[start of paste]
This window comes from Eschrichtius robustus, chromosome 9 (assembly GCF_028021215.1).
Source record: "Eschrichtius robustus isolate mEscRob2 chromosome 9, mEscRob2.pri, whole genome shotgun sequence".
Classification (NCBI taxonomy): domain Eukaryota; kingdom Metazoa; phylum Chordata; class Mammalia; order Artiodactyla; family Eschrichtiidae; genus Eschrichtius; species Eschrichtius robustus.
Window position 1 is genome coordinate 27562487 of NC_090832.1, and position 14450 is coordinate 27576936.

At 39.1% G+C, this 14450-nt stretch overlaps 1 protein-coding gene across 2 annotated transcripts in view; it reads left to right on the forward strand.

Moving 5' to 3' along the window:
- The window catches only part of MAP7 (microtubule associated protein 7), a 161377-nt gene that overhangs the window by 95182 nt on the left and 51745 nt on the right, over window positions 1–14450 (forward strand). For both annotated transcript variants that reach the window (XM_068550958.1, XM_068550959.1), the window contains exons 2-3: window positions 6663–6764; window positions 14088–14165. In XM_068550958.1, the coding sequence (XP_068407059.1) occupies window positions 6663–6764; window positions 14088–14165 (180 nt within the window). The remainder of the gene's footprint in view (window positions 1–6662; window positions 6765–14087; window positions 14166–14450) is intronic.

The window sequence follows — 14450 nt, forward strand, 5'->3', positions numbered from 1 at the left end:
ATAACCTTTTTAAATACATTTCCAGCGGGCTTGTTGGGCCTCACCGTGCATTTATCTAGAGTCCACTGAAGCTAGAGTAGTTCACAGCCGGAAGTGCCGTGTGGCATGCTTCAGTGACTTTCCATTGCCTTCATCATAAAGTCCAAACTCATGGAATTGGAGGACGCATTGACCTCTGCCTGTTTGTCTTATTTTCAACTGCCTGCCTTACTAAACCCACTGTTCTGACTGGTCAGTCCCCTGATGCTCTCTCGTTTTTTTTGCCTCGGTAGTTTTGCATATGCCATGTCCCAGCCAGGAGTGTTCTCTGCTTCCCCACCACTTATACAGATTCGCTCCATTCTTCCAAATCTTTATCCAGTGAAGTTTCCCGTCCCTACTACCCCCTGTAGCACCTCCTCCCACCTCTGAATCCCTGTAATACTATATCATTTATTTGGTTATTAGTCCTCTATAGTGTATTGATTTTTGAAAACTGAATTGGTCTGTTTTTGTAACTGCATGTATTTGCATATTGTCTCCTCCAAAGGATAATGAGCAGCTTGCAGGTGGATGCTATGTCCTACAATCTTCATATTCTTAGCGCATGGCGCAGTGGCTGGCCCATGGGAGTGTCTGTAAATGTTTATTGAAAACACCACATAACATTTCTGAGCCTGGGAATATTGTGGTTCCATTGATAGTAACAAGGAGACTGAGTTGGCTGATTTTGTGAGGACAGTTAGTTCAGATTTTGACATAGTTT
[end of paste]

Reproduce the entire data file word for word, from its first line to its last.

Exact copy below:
This window comes from Eschrichtius robustus, chromosome 9 (assembly GCF_028021215.1).
Source record: "Eschrichtius robustus isolate mEscRob2 chromosome 9, mEscRob2.pri, whole genome shotgun sequence".
Classification (NCBI taxonomy): domain Eukaryota; kingdom Metazoa; phylum Chordata; class Mammalia; order Artiodactyla; family Eschrichtiidae; genus Eschrichtius; species Eschrichtius robustus.
Window position 1 is genome coordinate 27562487 of NC_090832.1, and position 14450 is coordinate 27576936.

At 39.1% G+C, this 14450-nt stretch overlaps 1 protein-coding gene across 2 annotated transcripts in view; it reads left to right on the forward strand.

Moving 5' to 3' along the window:
- The window catches only part of MAP7 (microtubule associated protein 7), a 161377-nt gene that overhangs the window by 95182 nt on the left and 51745 nt on the right, over window positions 1–14450 (forward strand). For both annotated transcript variants that reach the window (XM_068550958.1, XM_068550959.1), the window contains exons 2-3: window positions 6663–6764; window positions 14088–14165. In XM_068550958.1, the coding sequence (XP_068407059.1) occupies window positions 6663–6764; window positions 14088–14165 (180 nt within the window). The remainder of the gene's footprint in view (window positions 1–6662; window positions 6765–14087; window positions 14166–14450) is intronic.

The window sequence follows — 14450 nt, forward strand, 5'->3', positions numbered from 1 at the left end:
ATAACCTTTTTAAATACATTTCCAGCGGGCTTGTTGGGCCTCACCGTGCATTTATCTAGAGTCCACTGAAGCTAGAGTAGTTCACAGCCGGAAGTGCCGTGTGGCATGCTTCAGTGACTTTCCATTGCCTTCATCATAAAGTCCAAACTCATGGAATTGGAGGACGCATTGACCTCTGCCTGTTTGTCTTATTTTCAACTGCCTGCCTTACTAAACCCACTGTTCTGACTGGTCAGTCCCCTGATGCTCTCTCGTTTTTTTTGCCTCGGTAGTTTTGCATATGCCATGTCCCAGCCAGGAGTGTTCTCTGCTTCCCCACCACTTATACAGATTCGCTCCATTCTTCCAAATCTTTATCCAGTGAAGTTTCCCGTCCCTACTACCCCCTGTAGCACCTCCTCCCACCTCTGAATCCCTGTAATACTATATCATTTATTTGGTTATTAGTCCTCTATAGTGTATTGATTTTTGAAAACTGAATTGGTCTGTTTTTGTAACTGCATGTATTTGCATATTGTCTCCTCCAAAGGATAATGAGCAGCTTGCAGGTGGATGCTATGTCCTACAATCTTCATATTCTTAGCGCATGGCGCAGTGGCTGGCCCATGGGAGTGTCTGTAAATGTTTATTGAAAACACCACATAACATTTCTGAGCCTGGGAATATTGTGGTTCCATTGATAGTAACAAGGAGACTGAGTTGGCTGATTTTGTGAGGACAGTTAGTTCAGATTTTGACATAGTTT